WWF-Canada Blog:
Oceans


MaPP: The long view across a great big sea

Many people are familiar with the idea of a community plan – it’s a document that towns and cities develop to guide decisions about zoning. It answers questions like: Where should we have green space? What density of housing should we have? Is it appropriate for industrial development to be permitted in such-and-such a region? Where is infrastructure needed most urgently? A good plan takes the long view and aims to improve quality of life based on the values that the community holds dear. A bad plan – or no plan at all – is short-sighted, fragmented, and disregards how people and the space they live in are connected.

Humpback whale, Great Bear Rainforest, British Columbia, Canada. © Andrew S. Wright  / WWF-Canada

Humpback whale, Great Bear Rainforest, British Columbia, Canada. © Andrew S. Wright / WWF-Canada

Well, imagine the same thing, but on a scale of thousands of kilometers, stretching across the marine and coastal environment. That’s what marine planning is all about and it’s happening all around the world: in Scotland, in the Northeast Coast of the US, in Australia and elsewhere . In BC, the recently announced MaPP plans represent an attempt to plan for the future of a region of 102,000 km2, an area slightly larger than the country of Iceland. The MaPP – aka Marine Planning Partnership – plans recognize first and foremost that the health of the marine environment is the foundation for healthy communities and economies.

A major part of the plan proposes three zones for the MaPP region, corresponding to different priorities. General use zones, comprising over 60 per cent of the MaPP area, are where a diversity of uses, from tourism to commercial and recreational fishing, marine transport industries and more are permitted provided they are compatible with one another and the environment. Special use zones are where priority is given to certain uses such as shellfish aquaculture, tourism or renewable energy projects, owing to the suitability of the ocean to these uses. Protection zones, making up close to 20 per cent of the region, are where priority is given to conservation. In the making of these plans, literally hundreds of layers of data about the region were used. You can view the plans and check out the information for each zone online using this cool interactive map that was set up for the BC MaPP process, called Seasketch.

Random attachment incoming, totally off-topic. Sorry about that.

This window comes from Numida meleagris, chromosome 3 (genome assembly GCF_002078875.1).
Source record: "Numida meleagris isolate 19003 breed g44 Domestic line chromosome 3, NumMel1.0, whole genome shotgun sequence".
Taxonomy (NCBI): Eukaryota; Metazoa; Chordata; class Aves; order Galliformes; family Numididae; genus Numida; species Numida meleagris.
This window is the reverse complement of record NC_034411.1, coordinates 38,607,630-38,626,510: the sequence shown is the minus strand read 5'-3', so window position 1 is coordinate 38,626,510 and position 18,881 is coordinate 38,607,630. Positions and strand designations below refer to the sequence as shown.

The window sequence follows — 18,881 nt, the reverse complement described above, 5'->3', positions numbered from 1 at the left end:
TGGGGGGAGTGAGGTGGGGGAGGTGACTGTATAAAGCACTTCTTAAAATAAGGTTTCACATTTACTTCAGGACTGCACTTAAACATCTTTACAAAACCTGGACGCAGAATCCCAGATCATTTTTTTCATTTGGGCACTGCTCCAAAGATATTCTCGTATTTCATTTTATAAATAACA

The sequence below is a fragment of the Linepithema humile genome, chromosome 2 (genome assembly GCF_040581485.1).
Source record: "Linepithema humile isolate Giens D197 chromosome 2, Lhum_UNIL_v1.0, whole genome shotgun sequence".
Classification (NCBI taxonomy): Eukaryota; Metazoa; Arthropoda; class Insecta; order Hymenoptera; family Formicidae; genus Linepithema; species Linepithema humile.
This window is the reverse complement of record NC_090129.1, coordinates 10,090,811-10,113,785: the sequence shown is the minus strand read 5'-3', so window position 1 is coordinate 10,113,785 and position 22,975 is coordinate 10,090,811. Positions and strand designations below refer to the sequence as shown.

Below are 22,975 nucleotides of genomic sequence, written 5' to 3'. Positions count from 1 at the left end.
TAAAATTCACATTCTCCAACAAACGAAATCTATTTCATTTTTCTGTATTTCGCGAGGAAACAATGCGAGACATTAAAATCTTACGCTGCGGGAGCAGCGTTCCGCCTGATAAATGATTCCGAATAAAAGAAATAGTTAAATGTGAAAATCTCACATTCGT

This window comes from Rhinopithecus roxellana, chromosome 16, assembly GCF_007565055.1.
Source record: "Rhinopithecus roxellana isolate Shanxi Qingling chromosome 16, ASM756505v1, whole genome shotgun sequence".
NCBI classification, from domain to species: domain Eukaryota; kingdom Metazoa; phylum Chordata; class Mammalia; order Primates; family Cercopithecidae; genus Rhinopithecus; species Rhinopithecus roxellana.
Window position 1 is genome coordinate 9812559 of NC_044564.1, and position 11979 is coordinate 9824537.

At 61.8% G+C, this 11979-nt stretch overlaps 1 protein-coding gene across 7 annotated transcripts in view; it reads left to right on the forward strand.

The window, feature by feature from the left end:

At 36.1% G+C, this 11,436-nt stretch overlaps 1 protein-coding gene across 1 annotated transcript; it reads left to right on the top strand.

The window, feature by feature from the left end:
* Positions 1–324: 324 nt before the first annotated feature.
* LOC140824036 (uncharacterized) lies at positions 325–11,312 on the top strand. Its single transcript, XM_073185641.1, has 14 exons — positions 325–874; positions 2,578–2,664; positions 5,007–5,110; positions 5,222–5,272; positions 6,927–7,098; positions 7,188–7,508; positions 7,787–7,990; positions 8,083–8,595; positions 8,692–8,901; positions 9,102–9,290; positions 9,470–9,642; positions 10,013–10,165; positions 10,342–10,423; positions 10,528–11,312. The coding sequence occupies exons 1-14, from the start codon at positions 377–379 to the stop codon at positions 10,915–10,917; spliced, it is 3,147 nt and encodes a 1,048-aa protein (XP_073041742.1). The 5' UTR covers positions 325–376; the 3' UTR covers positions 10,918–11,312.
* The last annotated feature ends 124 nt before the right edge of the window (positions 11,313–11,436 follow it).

Great Bear Rainforest, British Columbia, Canada. © Natalie Bowes / WWF-Canada

Great Bear Rainforest, British Columbia. © Natalie Bowes / WWF-Canada

Dozens of individual areas, ranging from just few km2 to 1,000 km2 or more, have been identified under these three types of zones. For each, key information about the ecological, cultural, and economic value has been compiled, resulting in recommendations about what uses are suitable, not compatible, or conditionally acceptable. So for example, a zone with an estuary – the place where the mouth of a river meets the ocean – may prevent dredging activities that would destroy critical salmon habitat.  Or an inlet prized for recreational fishing would ensure opportunities for floating fishing lodges to practice their business. First Nations traditional harvest and cultural sites are reflected in the zoning recommendations as well.

Most importantly, the plan recommends bolstering the capacity of First Nations and coastal communities to undertake monitoring, communications, and collaboration necessary to manage the region.

A kelp bed near Hot Spring Island, Gwaii Haanas, Haida Gwaii, British Columbia. © Andrew S. Wright / WWF-Canada

That healthy, well-managed oceans underpin community and economic well-being should be no great revelation– it’s only common sense. But putting this idea into practice will take a lot of work. Just as with the city planning example, not everyone is going to get everything they want. Trade-offs will occur, some uses will take priority in certain areas, and some groups will have to change the way they do business. But if we do it right, we’ll have a prosperous coast supporting a diversity of uses, where all ocean users are united in keeping it healthy.

Will these plans be effective in safeguarding a future where all coastal residents and visitors can benefit from the natural wealth of BC’s coast? The answer depends on how much support is given to implementing and enforcing the plans – that means dedicated long-term investment that builds capacity, as well as continued support from all levels of government.


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